Former US ambassador Curtis Chin warned this morning that the trade war with China would “get worse before it gets better” as Xi Jinping battles to “show he’s in charge.”
After yesterday’s sell-off, the Dow Jones Industrial Average zoomed higher today, gaining 179.45 points or 0.7 percent by 3:17 pm ET to reach 25,859.35.
The S&P 500 is also seeing a strong recovery, up 24.24 points or 0.85 percent to 2,864.41 as of the time of writing. The Nasdaq leads the pack with an 83.7 point or 1.09 percent surge to 7,786.20.
Traders appear to be in risk-on mode after the US government eased restrictions on Huawei for a 90-day period. Google, who yesterday cut ties with Huawei triggering a broad market selloff, reversed its decision and will continue to provide Android updates for Huawei devices.
The news has eased worries of “tech cold war,” but the specter of an all-out US-China trade war still looms large.
Speaking to CNBC, former US ambassador Curtis Chin painted a gloomy picture of the ongoing trade negotiations, saying things will get worse from here. He cited China’s descent into nationalism and Xi Jinping’s desire to appear strong.
“Xi Jinping needs to show he is in charge, that there’s stability in that nation as he continues to struggle to revive that better life for all Chinese.”
In other words, the Chinese president isn’t likely to back down yet. Chin said that China is a “vindictive” nation which isn’t about to succumb to US threats.
“If we look at China’s behavior, it does so many things to lift up their people, but it is also known as a vindictive nation, (it does) so many things to countries and companies they don’t necessarily like.”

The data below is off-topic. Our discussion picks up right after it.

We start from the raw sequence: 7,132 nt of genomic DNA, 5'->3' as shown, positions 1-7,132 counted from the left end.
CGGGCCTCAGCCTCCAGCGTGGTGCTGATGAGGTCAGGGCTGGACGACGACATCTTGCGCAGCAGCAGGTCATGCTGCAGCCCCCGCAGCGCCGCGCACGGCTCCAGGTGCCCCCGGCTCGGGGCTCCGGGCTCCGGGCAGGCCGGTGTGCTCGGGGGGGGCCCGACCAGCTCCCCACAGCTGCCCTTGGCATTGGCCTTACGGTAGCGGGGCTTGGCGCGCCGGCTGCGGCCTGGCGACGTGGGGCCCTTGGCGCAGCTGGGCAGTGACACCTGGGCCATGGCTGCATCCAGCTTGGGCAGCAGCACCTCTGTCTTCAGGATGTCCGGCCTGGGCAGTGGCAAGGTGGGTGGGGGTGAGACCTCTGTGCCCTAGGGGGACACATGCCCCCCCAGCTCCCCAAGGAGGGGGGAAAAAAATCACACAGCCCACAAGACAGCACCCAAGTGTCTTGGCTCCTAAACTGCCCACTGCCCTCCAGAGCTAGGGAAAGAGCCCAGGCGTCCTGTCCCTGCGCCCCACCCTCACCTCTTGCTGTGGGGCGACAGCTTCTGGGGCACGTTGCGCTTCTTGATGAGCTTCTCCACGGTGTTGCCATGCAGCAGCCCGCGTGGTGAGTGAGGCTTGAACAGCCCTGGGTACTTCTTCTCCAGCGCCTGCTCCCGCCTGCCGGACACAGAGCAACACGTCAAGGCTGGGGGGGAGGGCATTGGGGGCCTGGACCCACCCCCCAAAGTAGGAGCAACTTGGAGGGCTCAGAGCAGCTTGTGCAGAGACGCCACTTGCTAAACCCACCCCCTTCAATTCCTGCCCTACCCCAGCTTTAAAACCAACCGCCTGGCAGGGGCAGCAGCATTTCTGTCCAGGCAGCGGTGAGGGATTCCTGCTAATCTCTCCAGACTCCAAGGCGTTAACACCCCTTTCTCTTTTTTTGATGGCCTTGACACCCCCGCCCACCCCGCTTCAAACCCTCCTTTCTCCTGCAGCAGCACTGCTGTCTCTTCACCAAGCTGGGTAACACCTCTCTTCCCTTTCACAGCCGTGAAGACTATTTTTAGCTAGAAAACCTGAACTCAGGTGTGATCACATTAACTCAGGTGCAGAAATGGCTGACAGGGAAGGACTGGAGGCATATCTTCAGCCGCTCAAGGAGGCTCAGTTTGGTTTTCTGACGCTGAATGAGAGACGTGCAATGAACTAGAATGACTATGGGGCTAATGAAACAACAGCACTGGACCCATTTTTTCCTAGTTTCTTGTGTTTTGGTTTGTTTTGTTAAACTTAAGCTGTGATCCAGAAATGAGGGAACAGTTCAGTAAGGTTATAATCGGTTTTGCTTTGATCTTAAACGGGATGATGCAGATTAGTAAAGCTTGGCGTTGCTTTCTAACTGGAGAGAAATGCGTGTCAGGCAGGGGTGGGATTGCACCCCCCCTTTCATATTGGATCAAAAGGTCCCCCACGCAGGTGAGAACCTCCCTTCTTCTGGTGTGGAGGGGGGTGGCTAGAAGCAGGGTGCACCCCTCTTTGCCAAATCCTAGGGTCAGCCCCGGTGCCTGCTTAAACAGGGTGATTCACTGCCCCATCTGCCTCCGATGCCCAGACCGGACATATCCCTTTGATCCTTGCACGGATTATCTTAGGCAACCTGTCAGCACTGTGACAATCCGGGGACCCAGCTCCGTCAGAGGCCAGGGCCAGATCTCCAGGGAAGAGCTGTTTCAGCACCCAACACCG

Chin also pointed to signs of increasingly nationalist policies in China. The country delayed this week’s Game of Thrones broadcast in what is widely viewed as a crackdown on US entertainment exports.
“It shows you that China is ramping up its nationalism as it tries to think through how to deal with this US-China back and forth right now.”
If China is turning further towards nationalism, it could lead to an even tougher deadlock for trade negotiations.
For now, trade talks have ground to a halt. Trump famously increased tariffs from 10 percent to 25 percent on $200 billion worth of Chinese goods. China struck back with additional tariffs on $60 billion US goods.
The lifting of Huawei restrictions is undoubtedly a breath of fresh air for traders. Chipmakers like Qualcomm and Nvidia are among the biggest risers, up 1.64 percent and 2.06 percent, respectively.
However, it would be wise for investors to zoom out and take stock of the bigger picture. The Huawei debacle is a small part of a much broader trade war. One with no signs of reaching a conclusion yet.
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Last modified: July 2, 2020 8:09 PM UTC